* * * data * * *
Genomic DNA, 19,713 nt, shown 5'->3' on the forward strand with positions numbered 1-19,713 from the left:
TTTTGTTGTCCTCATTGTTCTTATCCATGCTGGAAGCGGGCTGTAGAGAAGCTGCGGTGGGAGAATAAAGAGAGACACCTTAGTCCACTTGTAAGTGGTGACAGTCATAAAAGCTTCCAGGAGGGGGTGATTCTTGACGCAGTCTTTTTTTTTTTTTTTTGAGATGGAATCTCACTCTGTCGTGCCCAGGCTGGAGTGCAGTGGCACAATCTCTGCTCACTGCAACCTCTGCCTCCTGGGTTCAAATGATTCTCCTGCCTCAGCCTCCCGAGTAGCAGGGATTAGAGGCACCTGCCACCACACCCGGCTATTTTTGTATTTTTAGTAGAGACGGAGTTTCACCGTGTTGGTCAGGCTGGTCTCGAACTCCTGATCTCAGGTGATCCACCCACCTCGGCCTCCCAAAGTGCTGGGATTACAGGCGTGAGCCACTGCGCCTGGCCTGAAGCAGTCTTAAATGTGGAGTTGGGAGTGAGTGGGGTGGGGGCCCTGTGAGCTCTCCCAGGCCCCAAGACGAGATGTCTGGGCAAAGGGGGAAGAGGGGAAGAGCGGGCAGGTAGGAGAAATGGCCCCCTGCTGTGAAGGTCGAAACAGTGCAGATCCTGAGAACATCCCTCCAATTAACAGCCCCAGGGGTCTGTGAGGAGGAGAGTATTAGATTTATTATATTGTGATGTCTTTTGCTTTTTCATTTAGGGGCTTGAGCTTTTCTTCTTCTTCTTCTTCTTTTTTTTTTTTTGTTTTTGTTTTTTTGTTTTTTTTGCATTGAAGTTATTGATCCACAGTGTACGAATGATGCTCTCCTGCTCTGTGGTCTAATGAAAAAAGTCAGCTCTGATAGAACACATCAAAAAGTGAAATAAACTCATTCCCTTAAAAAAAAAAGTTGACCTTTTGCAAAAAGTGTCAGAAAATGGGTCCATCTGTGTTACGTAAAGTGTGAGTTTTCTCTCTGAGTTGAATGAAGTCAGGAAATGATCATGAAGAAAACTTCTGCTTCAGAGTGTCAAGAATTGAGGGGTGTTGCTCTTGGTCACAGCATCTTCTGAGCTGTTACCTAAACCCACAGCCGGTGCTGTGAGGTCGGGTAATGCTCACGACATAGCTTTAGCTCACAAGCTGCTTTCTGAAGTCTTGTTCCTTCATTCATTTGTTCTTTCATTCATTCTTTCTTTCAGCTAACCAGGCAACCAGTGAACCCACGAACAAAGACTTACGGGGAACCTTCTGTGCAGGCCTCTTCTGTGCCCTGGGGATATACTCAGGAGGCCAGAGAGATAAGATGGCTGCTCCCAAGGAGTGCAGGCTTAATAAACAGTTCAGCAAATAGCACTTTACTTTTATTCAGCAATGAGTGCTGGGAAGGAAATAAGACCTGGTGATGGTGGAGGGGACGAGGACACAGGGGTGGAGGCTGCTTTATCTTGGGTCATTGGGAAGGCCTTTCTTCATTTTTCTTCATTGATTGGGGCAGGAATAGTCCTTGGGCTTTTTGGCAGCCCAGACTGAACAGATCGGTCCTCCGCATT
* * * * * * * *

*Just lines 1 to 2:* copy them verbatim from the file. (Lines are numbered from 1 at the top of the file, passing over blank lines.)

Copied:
Genomic DNA, 19,713 nt, shown 5'->3' on the forward strand with positions numbered 1-19,713 from the left:
TTTTGTTGTCCTCATTGTTCTTATCCATGCTGGAAGCGGGCTGTAGAGAAGCTGCGGTGGGAGAATAAAGAGAGACACCTTAGTCCACTTGTAAGTGGTGACAGTCATAAAAGCTTCCAGGAGGGGGTGATTCTTGACGCAGTCTTTTTTTTTTTTTTTTGAGATGGAATCTCACTCTGTCGTGCCCAGGCTGGAGTGCAGTGGCACAATCTCTGCTCACTGCAACCTCTGCCTCCTGGGTTCAAATGATTCTCCTGCCTCAGCCTCCCGAGTAGCAGGGATTAGAGGCACCTGCCACCACACCCGGCTATTTTTGTATTTTTAGTAGAGACGGAGTTTCACCGTGTTGGTCAGGCTGGTCTCGAACTCCTGATCTCAGGTGATCCACCCACCTCGGCCTCCCAAAGTGCTGGGATTACAGGCGTGAGCCACTGCGCCTGGCCTGAAGCAGTCTTAAATGTGGAGTTGGGAGTGAGTGGGGTGGGGGCCCTGTGAGCTCTCCCAGGCCCCAAGACGAGATGTCTGGGCAAAGGGGGAAGAGGGGAAGAGCGGGCAGGTAGGAGAAATGGCCCCCTGCTGTGAAGGTCGAAACAGTGCAGATCCTGAGAACATCCCTCCAATTAACAGCCCCAGGGGTCTGTGAGGAGGAGAGTATTAGATTTATTATATTGTGATGTCTTTTGCTTTTTCATTTAGGGGCTTGAGCTTTTCTTCTTCTTCTTCTTCTTTTTTTTTTTTTGTTTTTGTTTTTTTGTTTTTTTTGCATTGAAGTTATTGATCCACAGTGTACGAATGATGCTCTCCTGCTCTGTGGTCTAATGAAAAAAGTCAGCTCTGATAGAACACATCAAAAAGTGAAATAAACTCATTCCCTTAAAAAAAAAAGTTGACCTTTTGCAAAAAGTGTCAGAAAATGGGTCCATCTGTGTTACGTAAAGTGTGAGTTTTCTCTCTGAGTTGAATGAAGTCAGGAAATGATCATGAAGAAAACTTCTGCTTCAGAGTGTCAAGAATTGAGGGGTGTTGCTCTTGGTCACAGCATCTTCTGAGCTGTTACCTAAACCCACAGCCGGTGCTGTGAGGTCGGGTAATGCTCACGACATAGCTTTAGCTCACAAGCTGCTTTCTGAAGTCTTGTTCCTTCATTCATTTGTTCTTTCATTCATTCTTTCTTTCAGCTAACCAGGCAACCAGTGAACCCACGAACAAAGACTTACGGGGAACCTTCTGTGCAGGCCTCTTCTGTGCCCTGGGGATATACTCAGGAGGCCAGAGAGATAAGATGGCTGCTCCCAAGGAGTGCAGGCTTAATAAACAGTTCAGCAAATAGCACTTTACTTTTATTCAGCAATGAGTGCTGGGAAGGAAATAAGACCTGGTGATGGTGGAGGGGACGAGGACACAGGGGTGGAGGCTGCTTTATCTTGGGTCATTGGGAAGGCCTTTCTTCATTTTTCTTCATTGATTGGGGCAGGAATAGTCCTTGGGCTTTTTGGCAGCCCAGACTGAACAGATCGGTCCTCCGCATT